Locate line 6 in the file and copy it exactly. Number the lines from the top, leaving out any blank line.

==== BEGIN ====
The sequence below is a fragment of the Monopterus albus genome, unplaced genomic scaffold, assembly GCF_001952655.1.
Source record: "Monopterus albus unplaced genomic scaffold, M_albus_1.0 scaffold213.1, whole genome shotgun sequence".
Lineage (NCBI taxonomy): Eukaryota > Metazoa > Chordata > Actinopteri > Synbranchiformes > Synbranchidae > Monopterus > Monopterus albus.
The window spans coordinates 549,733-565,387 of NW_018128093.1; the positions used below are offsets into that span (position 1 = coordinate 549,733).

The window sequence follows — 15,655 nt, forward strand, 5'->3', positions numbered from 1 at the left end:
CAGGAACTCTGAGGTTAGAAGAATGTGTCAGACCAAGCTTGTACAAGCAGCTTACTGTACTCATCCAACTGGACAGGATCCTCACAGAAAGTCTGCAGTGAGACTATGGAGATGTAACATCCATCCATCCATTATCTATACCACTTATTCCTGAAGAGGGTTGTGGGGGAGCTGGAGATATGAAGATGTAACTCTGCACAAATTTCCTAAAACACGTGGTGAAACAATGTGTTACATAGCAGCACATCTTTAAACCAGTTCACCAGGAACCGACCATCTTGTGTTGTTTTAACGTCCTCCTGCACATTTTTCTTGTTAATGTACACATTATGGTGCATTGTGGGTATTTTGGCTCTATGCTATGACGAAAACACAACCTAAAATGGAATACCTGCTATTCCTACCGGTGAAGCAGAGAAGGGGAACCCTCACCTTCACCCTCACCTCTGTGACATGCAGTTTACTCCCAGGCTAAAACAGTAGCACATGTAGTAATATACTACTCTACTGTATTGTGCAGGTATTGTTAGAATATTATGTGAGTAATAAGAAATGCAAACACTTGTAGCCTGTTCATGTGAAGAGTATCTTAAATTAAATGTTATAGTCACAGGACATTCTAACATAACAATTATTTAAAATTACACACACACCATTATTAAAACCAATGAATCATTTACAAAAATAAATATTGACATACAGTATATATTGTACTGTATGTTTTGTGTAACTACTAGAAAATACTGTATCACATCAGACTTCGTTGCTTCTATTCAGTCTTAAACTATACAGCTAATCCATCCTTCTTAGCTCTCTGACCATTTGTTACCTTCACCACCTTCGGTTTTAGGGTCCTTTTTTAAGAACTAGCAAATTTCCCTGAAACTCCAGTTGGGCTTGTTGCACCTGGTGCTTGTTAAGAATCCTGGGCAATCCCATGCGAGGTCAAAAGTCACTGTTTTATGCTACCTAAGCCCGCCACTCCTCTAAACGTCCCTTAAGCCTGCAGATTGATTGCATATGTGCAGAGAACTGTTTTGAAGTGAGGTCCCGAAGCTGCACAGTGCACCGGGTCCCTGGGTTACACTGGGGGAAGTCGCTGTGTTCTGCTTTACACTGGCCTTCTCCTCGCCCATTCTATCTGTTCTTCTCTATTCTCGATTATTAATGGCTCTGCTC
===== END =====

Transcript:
CAGGAACTCTGAGGTTAGAAGAATGTGTCAGACCAAGCTTGTACAAGCAGCTTACTGTACTCATCCAACTGGACAGGATCCTCACAGAAAGTCTGCAGTGAGACTATGGAGATGTAACATCCATCCATCCATTATCTATACCACTTATTCCTGAAGAGGGTTGTGGGGGAGCTGGAGATATGAAGATGTAACTCTGCACAAATTTCCTAAAACACGTGGTGAAACAATGTGTTACATAGCAGCACATCTTTAAACCAGTTCACCAGGAACCGACCATCTTGTGTTGTTTTAACGTCCTCCTGCACATTTTTCTTGTTAATGTACACATTATGGTGCATTGTGGGTATTTTGGCTCTATGCTATGACGAAAACACAACCTAAAATGGAATACCTGCTATTCCTACCGGTGAAGCAGAGAAGGGGAACCCTCACCTTCACCCTCACCTCTGTGACATGCAGTTTACTCCCAGGCTAAAACAGTAGCACATGTAGTAATATACTACTCTACTGTATTGTGCAGGTATTGTTAGAATATTATGTGAGTAATAAGAAATGCAAACACTTGTAGCCTGTTCATGTGAAGAGTATCTTAAATTAAATGTTATAGTCACAGGACATTCTAACATAACAATTATTTAAAATTACACACACACCATTATTAAAACCAATGAATCATTTACAAAAATAAATATTGACATACAGTATATATTGTACTGTATGTTTTGTGTAACTACTAGAAAATACTGTATCACATCAGACTTCGTTGCTTCTATTCAGTCTTAAACTATACAGCTAATCCATCCTTCTTAGCTCTCTGACCATTTGTTACCTTCACCACCTTCGGTTTTAGGGTCCTTTTTTAAGAACTAGCAAATTTCCCTGAAACTCCAGTTGGGCTTGTTGCACCTGGTGCTTGTTAAGAATCCTGGGCAATCCCATGCGAGGTCAAAAGTCACTGTTTTATGCTACCTAAGCCCGCCACTCCTCTAAACGTCCCTTAAGCCTGCAGATTGATTGCATATGTGCAGAGAACTGTTTTGAAGTGAGGTCCCGAAGCTGCACAGTGCACCGGGTCCCTGGGTTACACTGGGGGAAGTCGCTGTGTTCTGCTTTACACTGGCCTTCTCCTCGCCCATTCTATCTGTTCTTCTCTATTCTCGATTATTAATGGCTCTGCTC